If you’re looking to build up your super more quickly in the run up to retirement, then a transition to retirement (TTR) strategy could be for you. By reducing the amount of tax you pay, you can contribute more to super without reducing your current income.

If you have reached your preservation age, you can transfer some or all of your super into an Income account. You can then salary sacrifice a larger portion of your pre-tax pay into super and make up the difference in your take-home pay with a tax effective income from your Income account.

By making sure you’ve got more going into your super than coming out, your super gets a boost – plus you can convert some of the money you were paying in tax into super contributions.

Tax strategies

Andy is 60 and earns $80,000 a year. He’s used the Retirement Income Calculator, and is interested in growing his super balance as much as he can before he retires in five years.

After speaking with a financial adviser, Andy decides to:

  1. Transfer most of his super into a new Income account. This saves money because he no longer pays tax on his investment earnings
  2. Salary-sacrifice a larger amount into super. This reduces his income tax and his take-home pay.
  3. Top up his salary by withdrawing between 4% and 10% of his Income account balance each year. Because Andy is over 60, there’s no tax payable on income payments from his Income account.

By using a TTR strategy to increase his salary sacrifice into super, Andy’s able to significantly increase his benefit at retirement without decreasing his take-home pay1.

 Tax strategies

 

Before TTR strategy After TTR strategy
Salary $80,000 $80,000
Salary sacrifice into super $4,000 $19,000
Pension Income $9,740
Tax payable $17,767 $12,507
Take home pay $58,233 $58,233
Total super contributions (net of tax) $12,070 $24,820
Super balance at the end of 5 years $291,937 $320,339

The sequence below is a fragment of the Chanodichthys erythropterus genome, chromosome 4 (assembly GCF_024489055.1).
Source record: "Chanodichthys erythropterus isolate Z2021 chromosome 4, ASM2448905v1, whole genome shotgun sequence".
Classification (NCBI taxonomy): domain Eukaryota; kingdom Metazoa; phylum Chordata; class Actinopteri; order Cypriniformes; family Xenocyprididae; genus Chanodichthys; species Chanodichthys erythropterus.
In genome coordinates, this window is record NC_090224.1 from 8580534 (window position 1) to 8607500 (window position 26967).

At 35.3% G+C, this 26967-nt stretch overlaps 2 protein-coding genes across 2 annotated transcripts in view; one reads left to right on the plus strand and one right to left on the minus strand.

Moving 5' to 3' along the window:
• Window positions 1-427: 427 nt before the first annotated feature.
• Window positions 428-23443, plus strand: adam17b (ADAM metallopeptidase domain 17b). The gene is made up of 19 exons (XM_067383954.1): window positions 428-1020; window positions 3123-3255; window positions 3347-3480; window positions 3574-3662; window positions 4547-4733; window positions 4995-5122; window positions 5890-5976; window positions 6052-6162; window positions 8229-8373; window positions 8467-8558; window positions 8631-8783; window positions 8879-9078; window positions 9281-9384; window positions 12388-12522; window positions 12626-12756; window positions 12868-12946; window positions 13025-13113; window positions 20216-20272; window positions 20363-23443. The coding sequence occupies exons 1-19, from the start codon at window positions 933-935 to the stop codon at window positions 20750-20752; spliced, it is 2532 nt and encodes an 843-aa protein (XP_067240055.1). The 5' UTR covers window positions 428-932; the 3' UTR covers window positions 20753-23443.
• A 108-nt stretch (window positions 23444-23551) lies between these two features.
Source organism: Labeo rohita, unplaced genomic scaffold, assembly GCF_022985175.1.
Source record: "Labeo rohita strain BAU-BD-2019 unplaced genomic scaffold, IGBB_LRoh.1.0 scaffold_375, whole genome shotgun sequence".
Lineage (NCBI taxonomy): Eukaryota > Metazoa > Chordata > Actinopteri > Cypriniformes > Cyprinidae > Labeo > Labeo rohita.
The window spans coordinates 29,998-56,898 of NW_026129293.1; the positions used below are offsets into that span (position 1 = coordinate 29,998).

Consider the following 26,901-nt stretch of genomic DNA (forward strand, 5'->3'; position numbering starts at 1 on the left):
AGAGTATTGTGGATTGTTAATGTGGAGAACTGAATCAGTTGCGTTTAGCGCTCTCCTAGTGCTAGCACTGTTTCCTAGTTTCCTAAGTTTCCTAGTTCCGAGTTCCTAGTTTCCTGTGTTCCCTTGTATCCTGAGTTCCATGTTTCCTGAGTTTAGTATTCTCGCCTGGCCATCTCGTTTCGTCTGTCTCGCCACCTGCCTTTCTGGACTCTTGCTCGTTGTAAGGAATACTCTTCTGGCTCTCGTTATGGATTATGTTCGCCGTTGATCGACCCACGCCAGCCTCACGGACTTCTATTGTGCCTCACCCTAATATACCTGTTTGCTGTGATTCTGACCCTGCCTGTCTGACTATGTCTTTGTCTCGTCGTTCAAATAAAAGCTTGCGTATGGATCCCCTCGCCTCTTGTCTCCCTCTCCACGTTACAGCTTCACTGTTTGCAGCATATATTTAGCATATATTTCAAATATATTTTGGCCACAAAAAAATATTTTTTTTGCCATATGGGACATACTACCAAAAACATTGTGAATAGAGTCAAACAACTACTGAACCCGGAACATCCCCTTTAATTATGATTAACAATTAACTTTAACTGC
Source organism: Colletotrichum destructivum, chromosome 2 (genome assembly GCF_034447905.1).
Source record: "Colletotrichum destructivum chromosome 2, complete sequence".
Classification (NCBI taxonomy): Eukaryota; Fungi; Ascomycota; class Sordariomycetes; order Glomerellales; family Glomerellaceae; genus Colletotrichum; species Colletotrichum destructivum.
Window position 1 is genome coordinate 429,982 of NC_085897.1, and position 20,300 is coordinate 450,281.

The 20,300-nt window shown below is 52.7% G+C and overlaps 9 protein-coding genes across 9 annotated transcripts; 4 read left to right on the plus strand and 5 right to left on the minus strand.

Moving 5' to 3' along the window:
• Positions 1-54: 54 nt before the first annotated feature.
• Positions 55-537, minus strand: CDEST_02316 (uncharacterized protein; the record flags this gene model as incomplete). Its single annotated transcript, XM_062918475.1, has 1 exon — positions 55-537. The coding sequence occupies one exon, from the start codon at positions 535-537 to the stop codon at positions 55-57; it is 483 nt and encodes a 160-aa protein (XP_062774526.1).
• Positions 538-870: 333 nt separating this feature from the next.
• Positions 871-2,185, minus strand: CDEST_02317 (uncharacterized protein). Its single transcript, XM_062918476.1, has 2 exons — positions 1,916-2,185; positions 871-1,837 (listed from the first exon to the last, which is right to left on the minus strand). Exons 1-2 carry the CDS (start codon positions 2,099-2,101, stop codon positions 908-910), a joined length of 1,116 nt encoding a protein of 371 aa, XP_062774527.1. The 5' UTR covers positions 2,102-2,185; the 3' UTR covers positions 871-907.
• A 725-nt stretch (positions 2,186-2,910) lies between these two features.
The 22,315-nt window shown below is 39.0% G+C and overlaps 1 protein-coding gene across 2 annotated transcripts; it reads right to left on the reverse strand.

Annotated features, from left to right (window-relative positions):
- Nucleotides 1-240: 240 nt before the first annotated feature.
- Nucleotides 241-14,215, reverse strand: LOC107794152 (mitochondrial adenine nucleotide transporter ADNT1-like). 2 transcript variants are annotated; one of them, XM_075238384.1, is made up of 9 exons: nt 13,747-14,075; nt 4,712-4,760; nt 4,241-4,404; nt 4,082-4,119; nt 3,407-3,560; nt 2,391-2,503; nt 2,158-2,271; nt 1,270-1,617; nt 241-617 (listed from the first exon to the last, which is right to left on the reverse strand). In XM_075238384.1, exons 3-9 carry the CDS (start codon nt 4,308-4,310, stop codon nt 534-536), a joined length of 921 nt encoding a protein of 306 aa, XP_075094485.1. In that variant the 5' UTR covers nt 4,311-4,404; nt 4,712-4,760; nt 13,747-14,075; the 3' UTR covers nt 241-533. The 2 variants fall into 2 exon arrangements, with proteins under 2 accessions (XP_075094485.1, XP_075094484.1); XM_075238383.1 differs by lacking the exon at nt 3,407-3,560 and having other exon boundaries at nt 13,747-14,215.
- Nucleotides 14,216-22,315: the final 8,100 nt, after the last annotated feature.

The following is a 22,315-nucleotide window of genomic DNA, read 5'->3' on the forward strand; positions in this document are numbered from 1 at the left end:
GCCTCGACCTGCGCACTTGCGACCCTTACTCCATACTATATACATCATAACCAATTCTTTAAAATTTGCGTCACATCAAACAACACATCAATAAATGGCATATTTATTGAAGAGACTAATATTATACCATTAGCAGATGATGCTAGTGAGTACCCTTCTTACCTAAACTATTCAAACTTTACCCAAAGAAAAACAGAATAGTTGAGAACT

Assumptions:

1. The same employer superannuation contributions for Andy's current situation and for his TTR strategy.
2. Investment returns based on earning of 6.5% and an average tax rate of 15% on super fund earnings. Just remember though that past performance is not a reliable indicator of future performance.
3. As Andy is over 60 at 30 June 2015, his maximum concessional super contribution is $35,000 for 2014/2015.
4. Andy's concessional contributions are taxed at 15% when they are received by his super fund.
5. Andy's investment returns in his Income account are tax free.
6. The amount of TTR pension that can be withdrawn each year by Andy must be between the minimum 4% and maximum 10% of the account balance.
7. The lower income tax offset has been applied to income tax payable.
8. A 4% annual salary increase has been applied.
9. Tax payable on personal income is based on tax rates for 2014/2015.

There is a limit to the amount you can tax-effectively contribute to super. Read more about concessional contributions limits.

The rules about TTR strategies can be complicated, so it's important to get professional advice. Call QInvest for more information.2

 

1. This case study is provided by QInvest for illustrative purposes only, so you shouldn’t rely on it as personal, legal or taxation advice, nor does it take the place of such advice.
2. Advice fees apply.